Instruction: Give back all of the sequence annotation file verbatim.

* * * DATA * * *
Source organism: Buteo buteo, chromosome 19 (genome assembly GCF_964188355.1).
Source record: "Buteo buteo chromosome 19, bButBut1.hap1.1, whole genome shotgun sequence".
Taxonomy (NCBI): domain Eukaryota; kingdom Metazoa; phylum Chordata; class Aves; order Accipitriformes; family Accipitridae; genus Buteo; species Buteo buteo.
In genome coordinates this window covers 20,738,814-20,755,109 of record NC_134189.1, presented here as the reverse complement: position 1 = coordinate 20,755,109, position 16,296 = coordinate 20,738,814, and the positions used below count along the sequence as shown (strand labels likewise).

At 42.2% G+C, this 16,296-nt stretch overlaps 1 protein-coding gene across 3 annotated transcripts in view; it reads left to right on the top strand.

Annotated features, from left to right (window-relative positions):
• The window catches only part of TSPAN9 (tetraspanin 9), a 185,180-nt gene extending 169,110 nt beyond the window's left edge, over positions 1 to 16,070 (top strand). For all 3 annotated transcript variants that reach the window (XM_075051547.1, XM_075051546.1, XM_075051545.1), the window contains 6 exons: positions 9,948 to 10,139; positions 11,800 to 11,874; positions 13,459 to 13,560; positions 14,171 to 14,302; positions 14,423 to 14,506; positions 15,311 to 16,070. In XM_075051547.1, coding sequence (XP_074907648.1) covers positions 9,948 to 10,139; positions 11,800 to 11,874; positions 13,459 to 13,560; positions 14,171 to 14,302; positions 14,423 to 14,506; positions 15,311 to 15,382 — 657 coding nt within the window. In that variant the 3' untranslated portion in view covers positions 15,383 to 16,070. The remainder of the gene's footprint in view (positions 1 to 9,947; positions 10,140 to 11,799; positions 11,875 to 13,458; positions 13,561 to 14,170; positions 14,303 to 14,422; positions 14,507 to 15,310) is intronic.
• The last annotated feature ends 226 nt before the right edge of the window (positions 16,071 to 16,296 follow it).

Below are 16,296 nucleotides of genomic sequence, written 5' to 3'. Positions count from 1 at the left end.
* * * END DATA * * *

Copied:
Source organism: Buteo buteo, chromosome 19 (genome assembly GCF_964188355.1).
Source record: "Buteo buteo chromosome 19, bButBut1.hap1.1, whole genome shotgun sequence".
Taxonomy (NCBI): domain Eukaryota; kingdom Metazoa; phylum Chordata; class Aves; order Accipitriformes; family Accipitridae; genus Buteo; species Buteo buteo.
In genome coordinates this window covers 20,738,814-20,755,109 of record NC_134189.1, presented here as the reverse complement: position 1 = coordinate 20,755,109, position 16,296 = coordinate 20,738,814, and the positions used below count along the sequence as shown (strand labels likewise).

At 42.2% G+C, this 16,296-nt stretch overlaps 1 protein-coding gene across 3 annotated transcripts in view; it reads left to right on the top strand.

Annotated features, from left to right (window-relative positions):
• The window catches only part of TSPAN9 (tetraspanin 9), a 185,180-nt gene extending 169,110 nt beyond the window's left edge, over positions 1 to 16,070 (top strand). For all 3 annotated transcript variants that reach the window (XM_075051547.1, XM_075051546.1, XM_075051545.1), the window contains 6 exons: positions 9,948 to 10,139; positions 11,800 to 11,874; positions 13,459 to 13,560; positions 14,171 to 14,302; positions 14,423 to 14,506; positions 15,311 to 16,070. In XM_075051547.1, coding sequence (XP_074907648.1) covers positions 9,948 to 10,139; positions 11,800 to 11,874; positions 13,459 to 13,560; positions 14,171 to 14,302; positions 14,423 to 14,506; positions 15,311 to 15,382 — 657 coding nt within the window. In that variant the 3' untranslated portion in view covers positions 15,383 to 16,070. The remainder of the gene's footprint in view (positions 1 to 9,947; positions 10,140 to 11,799; positions 11,875 to 13,458; positions 13,561 to 14,170; positions 14,303 to 14,422; positions 14,507 to 15,310) is intronic.
• The last annotated feature ends 226 nt before the right edge of the window (positions 16,071 to 16,296 follow it).

Below are 16,296 nucleotides of genomic sequence, written 5' to 3'. Positions count from 1 at the left end.